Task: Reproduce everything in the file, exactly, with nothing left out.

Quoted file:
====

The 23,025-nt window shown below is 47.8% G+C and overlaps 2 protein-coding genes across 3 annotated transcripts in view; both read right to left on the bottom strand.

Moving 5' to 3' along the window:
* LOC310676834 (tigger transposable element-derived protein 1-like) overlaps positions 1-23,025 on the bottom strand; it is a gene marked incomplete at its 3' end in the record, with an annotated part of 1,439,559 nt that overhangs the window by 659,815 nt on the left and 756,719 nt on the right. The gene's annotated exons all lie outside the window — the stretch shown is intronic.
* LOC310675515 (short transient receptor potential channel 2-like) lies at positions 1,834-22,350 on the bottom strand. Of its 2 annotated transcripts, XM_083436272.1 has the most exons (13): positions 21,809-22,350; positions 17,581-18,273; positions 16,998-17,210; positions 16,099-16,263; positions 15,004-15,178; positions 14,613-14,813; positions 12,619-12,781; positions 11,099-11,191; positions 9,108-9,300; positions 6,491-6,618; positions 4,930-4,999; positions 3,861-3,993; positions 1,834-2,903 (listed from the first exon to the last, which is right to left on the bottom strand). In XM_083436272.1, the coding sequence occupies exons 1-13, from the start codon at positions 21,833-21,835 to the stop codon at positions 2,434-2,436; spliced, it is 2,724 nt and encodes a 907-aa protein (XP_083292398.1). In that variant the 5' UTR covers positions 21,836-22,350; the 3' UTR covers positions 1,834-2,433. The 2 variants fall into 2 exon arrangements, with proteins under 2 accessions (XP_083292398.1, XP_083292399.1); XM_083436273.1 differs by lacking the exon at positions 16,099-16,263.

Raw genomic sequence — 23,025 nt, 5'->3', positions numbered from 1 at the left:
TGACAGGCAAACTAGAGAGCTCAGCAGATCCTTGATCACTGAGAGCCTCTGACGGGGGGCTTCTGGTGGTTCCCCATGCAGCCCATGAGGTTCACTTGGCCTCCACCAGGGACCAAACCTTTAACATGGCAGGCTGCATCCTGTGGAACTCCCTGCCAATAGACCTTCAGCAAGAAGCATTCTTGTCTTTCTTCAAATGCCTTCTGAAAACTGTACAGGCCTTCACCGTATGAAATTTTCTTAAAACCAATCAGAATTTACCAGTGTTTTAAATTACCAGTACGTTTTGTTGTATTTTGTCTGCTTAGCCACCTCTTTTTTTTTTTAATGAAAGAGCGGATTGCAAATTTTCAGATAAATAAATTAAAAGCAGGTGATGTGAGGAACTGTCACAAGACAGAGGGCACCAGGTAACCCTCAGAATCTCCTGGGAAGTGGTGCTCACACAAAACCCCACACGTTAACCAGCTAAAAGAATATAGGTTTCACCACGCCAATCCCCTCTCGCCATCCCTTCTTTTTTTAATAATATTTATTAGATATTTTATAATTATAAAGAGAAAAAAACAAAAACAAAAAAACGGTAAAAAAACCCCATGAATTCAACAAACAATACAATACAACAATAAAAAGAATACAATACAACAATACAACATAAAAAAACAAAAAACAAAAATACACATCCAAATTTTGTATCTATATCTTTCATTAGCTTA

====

The 23,025-nt window shown below is 47.8% G+C and overlaps 2 protein-coding genes across 3 annotated transcripts in view; both read right to left on the bottom strand.

Moving 5' to 3' along the window:
* LOC310676834 (tigger transposable element-derived protein 1-like) overlaps positions 1-23,025 on the bottom strand; it is a gene marked incomplete at its 3' end in the record, with an annotated part of 1,439,559 nt that overhangs the window by 659,815 nt on the left and 756,719 nt on the right. The gene's annotated exons all lie outside the window — the stretch shown is intronic.
* LOC310675515 (short transient receptor potential channel 2-like) lies at positions 1,834-22,350 on the bottom strand. Of its 2 annotated transcripts, XM_083436272.1 has the most exons (13): positions 21,809-22,350; positions 17,581-18,273; positions 16,998-17,210; positions 16,099-16,263; positions 15,004-15,178; positions 14,613-14,813; positions 12,619-12,781; positions 11,099-11,191; positions 9,108-9,300; positions 6,491-6,618; positions 4,930-4,999; positions 3,861-3,993; positions 1,834-2,903 (listed from the first exon to the last, which is right to left on the bottom strand). In XM_083436272.1, the coding sequence occupies exons 1-13, from the start codon at positions 21,833-21,835 to the stop codon at positions 2,434-2,436; spliced, it is 2,724 nt and encodes a 907-aa protein (XP_083292398.1). In that variant the 5' UTR covers positions 21,836-22,350; the 3' UTR covers positions 1,834-2,433. The 2 variants fall into 2 exon arrangements, with proteins under 2 accessions (XP_083292398.1, XP_083292399.1); XM_083436273.1 differs by lacking the exon at positions 16,099-16,263.

Raw genomic sequence — 23,025 nt, 5'->3', positions numbered from 1 at the left:
TGACAGGCAAACTAGAGAGCTCAGCAGATCCTTGATCACTGAGAGCCTCTGACGGGGGGCTTCTGGTGGTTCCCCATGCAGCCCATGAGGTTCACTTGGCCTCCACCAGGGACCAAACCTTTAACATGGCAGGCTGCATCCTGTGGAACTCCCTGCCAATAGACCTTCAGCAAGAAGCATTCTTGTCTTTCTTCAAATGCCTTCTGAAAACTGTACAGGCCTTCACCGTATGAAATTTTCTTAAAACCAATCAGAATTTACCAGTGTTTTAAATTACCAGTACGTTTTGTTGTATTTTGTCTGCTTAGCCACCTCTTTTTTTTTTTAATGAAAGAGCGGATTGCAAATTTTCAGATAAATAAATTAAAAGCAGGTGATGTGAGGAACTGTCACAAGACAGAGGGCACCAGGTAACCCTCAGAATCTCCTGGGAAGTGGTGCTCACACAAAACCCCACACGTTAACCAGCTAAAAGAATATAGGTTTCACCACGCCAATCCCCTCTCGCCATCCCTTCTTTTTTTAATAATATTTATTAGATATTTTATAATTATAAAGAGAAAAAAACAAAAACAAAAAAACGGTAAAAAAACCCCATGAATTCAACAAACAATACAATACAACAATAAAAAGAATACAATACAACAATACAACATAAAAAAACAAAAAACAAAAATACACATCCAAATTTTGTATCTATATCTTTCATTAGCTTA